The move comes two days after the Centre announced a plan to procure apples from the growers in Jammu and Kashmir and make payments directly to their bank accounts.
Jammu and Kashmir governor Satya Pal Malik on Thursday launched a marketing intervention scheme (MIS) for fruit growers in the Valley, under which they could sell their produce directly to the government-run National Agricultural Cooperative Marketing Federation of India (NAFED) at five designated spots , a senior official said on the condition of anonymity.
The move comes two days after the Centre announced a plan to procure apples from the growers in Jammu and Kashmir and make payments directly to their bank accounts. The five spots where the fruit growers will be able to sell their produce to NAFED are Sopore, Parimpora [Srinagar], Shopian, Pulwama and Anantnag, the official cited above said.
Kashmir is India’s largest apple grower with an average annual production of nearly 2,200 metric tonnes. Apple industry fetches revenue of nearly Rs 1,300 crore, according to a state government website.
September, October and November are considered the peak season when different varieties of the fruit are harvested and sent to domestic markets as well as foreign countries. However, fruit markets, like other business establishments in the Kashmir Valley, have remained shut after restrictions were imposed there following the Centre’s decision to scrap of Article 370 that gave special status to J&K and bifurcate the state into two union territories.
The latest move is aimed at addressing concerns of the fruit growers, who feared monetary losses if their produce was not sent to other markets on time.
Ajaz Ahmad, director (horticulture) said the NAFED would start exporting fruit from five designated spots from Thursday itself.
People familiar with the matter said that a high-level team of officials from state government and NAFED has been constituted to monitor the implementation of the scheme. “The scheme has started from today and in the coming days NAFED will be lifting major chunk of the fruit from Valley mandis [wholsesale markets],’’ the official cited above said. “The growers will have to only take their produce to designated spots. The NAFED will arrange transport for dispatching the fruit across the country. They [the growers] can now sell the harvest without paying commission to agents.’’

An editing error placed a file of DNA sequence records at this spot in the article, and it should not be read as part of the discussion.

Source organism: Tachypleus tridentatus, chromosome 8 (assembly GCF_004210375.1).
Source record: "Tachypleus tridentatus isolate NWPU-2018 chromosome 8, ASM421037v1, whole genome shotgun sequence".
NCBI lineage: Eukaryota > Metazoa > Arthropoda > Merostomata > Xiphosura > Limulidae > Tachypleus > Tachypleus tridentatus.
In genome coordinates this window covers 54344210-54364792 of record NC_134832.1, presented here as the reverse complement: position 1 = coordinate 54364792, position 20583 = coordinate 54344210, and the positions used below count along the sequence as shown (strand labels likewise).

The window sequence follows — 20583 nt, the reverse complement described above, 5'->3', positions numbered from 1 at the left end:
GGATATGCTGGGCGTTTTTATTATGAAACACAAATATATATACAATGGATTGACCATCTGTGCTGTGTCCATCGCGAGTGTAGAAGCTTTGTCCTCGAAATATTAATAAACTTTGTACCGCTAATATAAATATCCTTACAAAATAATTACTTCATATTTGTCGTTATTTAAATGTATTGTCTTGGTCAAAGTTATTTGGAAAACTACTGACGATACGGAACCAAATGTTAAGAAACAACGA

A price committee with a member from the National Horticulture Board will fix prices according to the quality of the produce.
Launching the scheme on Thursday, Malik said those threatening fruit growers in the Valley will be “punished” and asserted that the government will protect the farming community.
His remarks came after a terror attack on September 7 on a fruit merchant’s home in Sopore which left four persons, including a two-and-a-half-year-old girl, injured.
“We will immediately punish those threatening farmers. So, no one should harass or threaten farmers. If any farmer does not want to sell the produce, we will not force him.
“But, if he is selling and you threaten him and even fire at his two-year-old daughter, then you cannot remain free for a long time,” Malik said.
The scheme will be implemented in the state by the directorate of planning and marketing, and supported by the directorate of horticulture, Kashmir, and the Jammu and Kashmir Horticultural Produce, Marketing and Processing Corporation Ltd, an official spokesman said.
Highlighting the importance of horticulture in the state’s economy, the governor said with a turnover of Rs 8,000 crore per year in this sector and close to 7 lakh families being directly or indirectly associated with it, this sector, the farmers and the process needs focused support.